Federal Court Rules That CERCLA Prevents Federal Nuisance Claims for Hazardous Materials Contamination

Following the reasoning of the Supreme Court in Connecticut v. American Electric Power Co., Inc. (AEP), 546 U.S. ___ (No. 10-174, S. Ct. 2011), the U.S. District Court for the Eastern District of Washington ruled in January that federal common law nuisance claims filed by Washington residents living downstream and downwind of a Canadian metal smelter and fertilizer manufacturing facility must be dismissed, because CERCLA displaces the federal common law of nuisance. Barbara Anderson, et al. v. Teck Metals, 2015 BL 1624 (E.D. Wash. No. 13-CV-420, 1/5/15). Former and current residents of Northport, Washington filed a class action alleging that air emissions from a smelter located 20 miles upstream in British Columbia, Canada, and operated by Teck Metals, had resulted in tens of thousands of tons of zinc and lead, more than 1,000 tons of arsenic and cadmium, and 136 tons of mercury migrating downwind to their community, exposing them to the toxic materials.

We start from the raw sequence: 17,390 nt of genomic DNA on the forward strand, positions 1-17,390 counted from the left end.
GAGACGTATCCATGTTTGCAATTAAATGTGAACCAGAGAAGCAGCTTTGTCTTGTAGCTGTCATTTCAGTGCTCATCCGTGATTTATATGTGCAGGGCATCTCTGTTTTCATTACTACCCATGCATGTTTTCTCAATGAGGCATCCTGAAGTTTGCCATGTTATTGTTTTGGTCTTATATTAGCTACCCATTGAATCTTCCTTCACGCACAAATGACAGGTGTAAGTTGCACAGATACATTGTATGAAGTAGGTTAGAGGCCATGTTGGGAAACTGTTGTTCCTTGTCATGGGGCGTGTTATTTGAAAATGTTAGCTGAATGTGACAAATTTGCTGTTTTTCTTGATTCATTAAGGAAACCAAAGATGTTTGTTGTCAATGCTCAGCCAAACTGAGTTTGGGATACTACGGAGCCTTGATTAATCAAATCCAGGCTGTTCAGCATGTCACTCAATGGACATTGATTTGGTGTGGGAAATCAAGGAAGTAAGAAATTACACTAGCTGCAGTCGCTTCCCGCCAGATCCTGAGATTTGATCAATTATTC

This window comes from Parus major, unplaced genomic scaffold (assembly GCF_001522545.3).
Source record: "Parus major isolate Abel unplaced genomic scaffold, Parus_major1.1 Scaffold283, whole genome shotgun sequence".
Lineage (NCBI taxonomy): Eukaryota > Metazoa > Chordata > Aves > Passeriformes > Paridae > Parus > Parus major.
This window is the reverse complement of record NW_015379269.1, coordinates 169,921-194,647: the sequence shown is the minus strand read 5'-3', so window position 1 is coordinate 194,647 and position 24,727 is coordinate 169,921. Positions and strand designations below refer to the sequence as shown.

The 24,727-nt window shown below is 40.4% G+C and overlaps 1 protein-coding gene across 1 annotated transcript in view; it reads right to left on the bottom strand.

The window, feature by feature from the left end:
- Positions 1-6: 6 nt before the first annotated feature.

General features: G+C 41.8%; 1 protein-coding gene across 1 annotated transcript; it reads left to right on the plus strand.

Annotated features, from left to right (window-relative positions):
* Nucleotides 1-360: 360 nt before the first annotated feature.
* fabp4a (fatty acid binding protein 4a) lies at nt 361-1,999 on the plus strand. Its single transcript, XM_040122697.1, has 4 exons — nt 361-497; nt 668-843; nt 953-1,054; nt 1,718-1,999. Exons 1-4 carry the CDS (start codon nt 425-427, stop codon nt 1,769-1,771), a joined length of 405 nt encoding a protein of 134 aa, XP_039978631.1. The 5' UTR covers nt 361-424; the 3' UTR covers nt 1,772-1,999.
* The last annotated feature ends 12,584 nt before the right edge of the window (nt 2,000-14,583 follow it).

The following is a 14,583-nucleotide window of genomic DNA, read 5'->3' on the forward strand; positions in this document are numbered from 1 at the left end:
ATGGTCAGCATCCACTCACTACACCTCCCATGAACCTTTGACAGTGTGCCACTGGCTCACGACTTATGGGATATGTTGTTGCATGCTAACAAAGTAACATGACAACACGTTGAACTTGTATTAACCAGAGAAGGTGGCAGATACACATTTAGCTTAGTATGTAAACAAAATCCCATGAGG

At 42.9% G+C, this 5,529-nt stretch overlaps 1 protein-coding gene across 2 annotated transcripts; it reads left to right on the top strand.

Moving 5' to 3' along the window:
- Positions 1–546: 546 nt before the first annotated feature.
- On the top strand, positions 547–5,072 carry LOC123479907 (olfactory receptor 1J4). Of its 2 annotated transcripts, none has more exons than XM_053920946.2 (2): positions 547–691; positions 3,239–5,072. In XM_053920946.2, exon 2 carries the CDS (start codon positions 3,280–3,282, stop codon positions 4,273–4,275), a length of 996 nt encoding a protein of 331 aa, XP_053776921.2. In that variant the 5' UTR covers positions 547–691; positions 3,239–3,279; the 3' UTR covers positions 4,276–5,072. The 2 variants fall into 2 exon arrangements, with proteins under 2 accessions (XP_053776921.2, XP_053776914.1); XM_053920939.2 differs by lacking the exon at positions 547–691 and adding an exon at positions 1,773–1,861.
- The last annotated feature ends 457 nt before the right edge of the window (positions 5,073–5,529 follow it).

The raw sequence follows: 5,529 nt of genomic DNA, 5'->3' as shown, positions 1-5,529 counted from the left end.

The court dismissed the federal common law nuisance claims, holding that in AEP, the Supreme Court established that when a federal law displaces federal common law claims, those claims must be dismissed. Under AEP, the court ruled, the focus must be on liability for the release and threatened release of hazardous substances, not on whether the remedy of money damages was provided by the federal law. The court found that, via CERCLA, Congress “provided a ‘sufficient legislative solution’ to warrant a conclusion that CERCLA occupies the field to the exclusion of federal common law,” because it provides a comprehensive liability and cleanup scheme to address releases of hazardous substances. Although the federal common law nuisance claims were displaced, the case continues in order to address the plaintiffs’ negligence and strict liability claims.

For more information on toxic tort cases generally, and the effect of CERCLA on toxic tort claims, contact Steve O’Day or Andy Thompson.

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